Sleep hallucinations belong to a classification of sleep disorders called parasomnias. They are vivid experiences, either sensory or visual, that occur between the state of waking up and falling asleep. These are imagined incidents that appear very realistic, causing immense fear and anxiety for the person experiencing them. Sleep hallucinations can involve a variety of realistic images such as stagnant items, intense terrifying movements (falling, running or hiding), or the feeling that someone else is in the room with you.
Types of Hallucinations
There are two kinds of sleep hallucinations; hypnagogic and hypnopompic.
Hypnagogic hallucinations occur just as someone transitions from wakefulness to a sleep state. This involves bizarre images and sounds of things or people that aren’t actually in the room. This is the most common type between the two. In fact, one in four people acquire episodes of hypnagogic hallucinations at night.
Hypnopompic hallucinations, on the other hand, occur from the sleep state to wakefulness, or when someone is about to wake up. Just like hypnagogic hallucinations, this type involves imagined images and events that feel very real but aren’t present. This is less common than hypnagogic hallucinations.
Difference between Hallucinations and Dreams
Although both appear to be similar, hallucinations differ greatly from dreams. Dreams happen during the state of sleep. Waking up from a dream during REM sleep instantly lets you recognize that everything happened while you were asleep.
Visual hallucinations, on the other hand, occur between the state of sleep and wakefulness. You are not sure if you were awake or asleep during the episode. However, you are sure that everything that just went down happened in the vicinity of your bedroom.
You may also confuse nightmares with hallucinations but just like dreams, you wake up from a nightmare knowing that it wasn’t real. It all happened while you were shut-eye. The same cannot be said with hallucinations.
What causes hallucinations?
Sleep-related hallucinations may be caused by a variety of factors such as:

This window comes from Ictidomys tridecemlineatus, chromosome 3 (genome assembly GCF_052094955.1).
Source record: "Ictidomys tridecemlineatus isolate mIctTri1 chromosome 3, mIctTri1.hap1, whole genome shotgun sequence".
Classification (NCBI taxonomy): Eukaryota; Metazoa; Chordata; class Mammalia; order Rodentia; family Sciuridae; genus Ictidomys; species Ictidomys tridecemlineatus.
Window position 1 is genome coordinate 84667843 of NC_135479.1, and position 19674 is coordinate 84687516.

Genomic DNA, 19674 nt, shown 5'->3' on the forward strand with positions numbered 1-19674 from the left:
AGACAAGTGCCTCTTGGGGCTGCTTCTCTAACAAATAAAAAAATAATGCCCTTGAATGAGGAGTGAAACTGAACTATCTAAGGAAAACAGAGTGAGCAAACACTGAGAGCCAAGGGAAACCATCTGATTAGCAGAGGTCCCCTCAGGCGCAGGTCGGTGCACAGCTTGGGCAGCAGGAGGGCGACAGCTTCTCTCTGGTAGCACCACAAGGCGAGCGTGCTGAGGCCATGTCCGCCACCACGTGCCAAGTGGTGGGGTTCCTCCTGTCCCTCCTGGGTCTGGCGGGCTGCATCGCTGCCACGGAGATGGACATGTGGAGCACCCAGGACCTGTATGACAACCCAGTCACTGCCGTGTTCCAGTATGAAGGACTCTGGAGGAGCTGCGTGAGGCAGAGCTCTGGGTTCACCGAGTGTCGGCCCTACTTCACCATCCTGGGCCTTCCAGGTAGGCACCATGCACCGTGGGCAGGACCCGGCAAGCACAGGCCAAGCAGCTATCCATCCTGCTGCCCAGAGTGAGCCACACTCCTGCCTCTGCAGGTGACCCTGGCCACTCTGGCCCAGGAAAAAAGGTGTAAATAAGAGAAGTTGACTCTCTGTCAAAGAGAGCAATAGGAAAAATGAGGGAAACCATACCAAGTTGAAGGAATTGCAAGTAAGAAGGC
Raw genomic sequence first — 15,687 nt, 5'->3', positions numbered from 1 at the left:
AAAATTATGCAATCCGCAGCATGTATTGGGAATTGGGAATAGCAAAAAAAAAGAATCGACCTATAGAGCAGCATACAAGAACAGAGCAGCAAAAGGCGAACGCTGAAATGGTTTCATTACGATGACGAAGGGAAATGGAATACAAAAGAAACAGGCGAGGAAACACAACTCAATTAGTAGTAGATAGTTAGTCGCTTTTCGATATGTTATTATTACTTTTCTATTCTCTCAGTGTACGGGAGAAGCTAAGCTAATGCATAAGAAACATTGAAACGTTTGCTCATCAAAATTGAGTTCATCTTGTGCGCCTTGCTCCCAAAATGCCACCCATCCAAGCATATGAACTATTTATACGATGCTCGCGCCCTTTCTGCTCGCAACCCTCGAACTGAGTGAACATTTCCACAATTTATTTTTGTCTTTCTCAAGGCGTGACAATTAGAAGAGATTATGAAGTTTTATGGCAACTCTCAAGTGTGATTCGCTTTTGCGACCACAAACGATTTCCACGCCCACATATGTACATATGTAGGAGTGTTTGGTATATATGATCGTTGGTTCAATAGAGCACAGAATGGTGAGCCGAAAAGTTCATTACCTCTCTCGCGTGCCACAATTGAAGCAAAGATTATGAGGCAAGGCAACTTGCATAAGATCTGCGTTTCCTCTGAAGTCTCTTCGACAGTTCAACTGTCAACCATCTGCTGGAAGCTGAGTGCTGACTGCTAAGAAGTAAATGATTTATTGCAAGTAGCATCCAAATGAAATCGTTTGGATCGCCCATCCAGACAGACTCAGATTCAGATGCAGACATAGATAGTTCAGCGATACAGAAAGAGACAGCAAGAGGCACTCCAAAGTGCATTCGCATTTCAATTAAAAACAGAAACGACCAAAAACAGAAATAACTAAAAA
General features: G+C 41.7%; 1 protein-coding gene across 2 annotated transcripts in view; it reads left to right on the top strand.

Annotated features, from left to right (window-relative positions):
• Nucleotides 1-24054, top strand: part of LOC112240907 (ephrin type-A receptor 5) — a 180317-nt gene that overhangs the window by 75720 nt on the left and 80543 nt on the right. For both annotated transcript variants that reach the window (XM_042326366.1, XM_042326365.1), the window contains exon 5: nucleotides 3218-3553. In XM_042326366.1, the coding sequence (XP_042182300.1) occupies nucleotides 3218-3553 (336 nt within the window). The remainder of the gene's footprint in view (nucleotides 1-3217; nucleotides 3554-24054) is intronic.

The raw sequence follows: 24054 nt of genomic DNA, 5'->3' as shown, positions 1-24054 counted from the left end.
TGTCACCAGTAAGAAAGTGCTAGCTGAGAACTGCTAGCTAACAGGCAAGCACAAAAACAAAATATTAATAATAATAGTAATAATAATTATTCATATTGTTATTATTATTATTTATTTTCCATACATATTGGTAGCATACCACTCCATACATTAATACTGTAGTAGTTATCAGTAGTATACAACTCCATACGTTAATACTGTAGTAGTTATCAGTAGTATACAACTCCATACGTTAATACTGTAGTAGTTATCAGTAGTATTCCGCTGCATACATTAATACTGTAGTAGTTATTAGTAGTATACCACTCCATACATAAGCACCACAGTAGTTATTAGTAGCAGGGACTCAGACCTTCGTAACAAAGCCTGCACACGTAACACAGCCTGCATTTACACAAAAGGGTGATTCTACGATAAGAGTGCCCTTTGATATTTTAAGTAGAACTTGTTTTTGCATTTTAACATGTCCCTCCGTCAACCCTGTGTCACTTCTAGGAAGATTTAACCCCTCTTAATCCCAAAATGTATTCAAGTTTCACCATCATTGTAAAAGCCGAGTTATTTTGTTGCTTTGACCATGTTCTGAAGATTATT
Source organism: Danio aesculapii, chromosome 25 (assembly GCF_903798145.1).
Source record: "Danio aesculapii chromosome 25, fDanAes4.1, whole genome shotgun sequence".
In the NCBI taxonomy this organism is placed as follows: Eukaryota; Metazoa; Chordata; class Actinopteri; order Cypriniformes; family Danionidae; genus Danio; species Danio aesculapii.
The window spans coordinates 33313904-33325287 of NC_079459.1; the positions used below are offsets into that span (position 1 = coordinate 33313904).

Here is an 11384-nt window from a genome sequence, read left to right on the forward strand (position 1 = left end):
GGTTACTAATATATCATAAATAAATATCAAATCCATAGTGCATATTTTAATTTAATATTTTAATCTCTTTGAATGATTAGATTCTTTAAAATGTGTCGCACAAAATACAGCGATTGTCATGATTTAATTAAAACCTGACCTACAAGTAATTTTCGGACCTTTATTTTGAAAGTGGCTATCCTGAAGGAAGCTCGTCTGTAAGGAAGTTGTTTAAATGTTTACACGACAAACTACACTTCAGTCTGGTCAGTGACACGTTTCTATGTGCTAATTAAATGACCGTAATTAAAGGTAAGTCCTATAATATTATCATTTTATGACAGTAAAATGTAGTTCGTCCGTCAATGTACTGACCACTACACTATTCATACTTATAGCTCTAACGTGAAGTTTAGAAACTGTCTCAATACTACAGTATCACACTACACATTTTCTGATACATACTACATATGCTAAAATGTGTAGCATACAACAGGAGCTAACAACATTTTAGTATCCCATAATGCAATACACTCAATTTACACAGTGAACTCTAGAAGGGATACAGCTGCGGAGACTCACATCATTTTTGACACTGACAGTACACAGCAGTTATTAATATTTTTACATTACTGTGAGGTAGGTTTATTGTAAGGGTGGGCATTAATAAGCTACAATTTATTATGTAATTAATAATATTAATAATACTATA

- Alcohol abuse
- Drug abuse
In some cases your hallucinations may happen during the day. This may be an indication that you have narcolepsy. People with narcolepsy may have sudden circumstances of the following during daytime:
- Sleep paralysis
- Falling asleep all of a sudden
- Hypnagogic hallucinations
Parkinson’s disease or schizophrenia could also be the cause of sleep-related hallucinations.
Sleep-related hallucinations are usually linked to an underlying sleep disorder such as narcolepsy. Because of this it is best to see a sleep specialist to examine your health and sleep patterns, especially when your hallucinations have been causing you immense anxiety and fear.
Polysomnogram is a great instrument to study your sleep. Polysomnogram is a type of exam used to measure brain waves. Also known as a sleep study, this also records your:
- Heart rate
- Blood oxygen level
- Leg and eye movements
Polysomnogram can help your doctor identify what causes your sleep disruption. Your doctor may also recommend a change in your sleeping patterns to lessen the episodes of your hallucinations.
It is important to remember that to stop your hallucinations you have to monitor what causes them. If you are an alcoholic who suffers regular episodes or someone who takes medications or drugs, discontinuing and lessening your intake may help put a stop to your hallucinations. If you have an underlying sleep disorder talk to a sleep specialist to get it treated.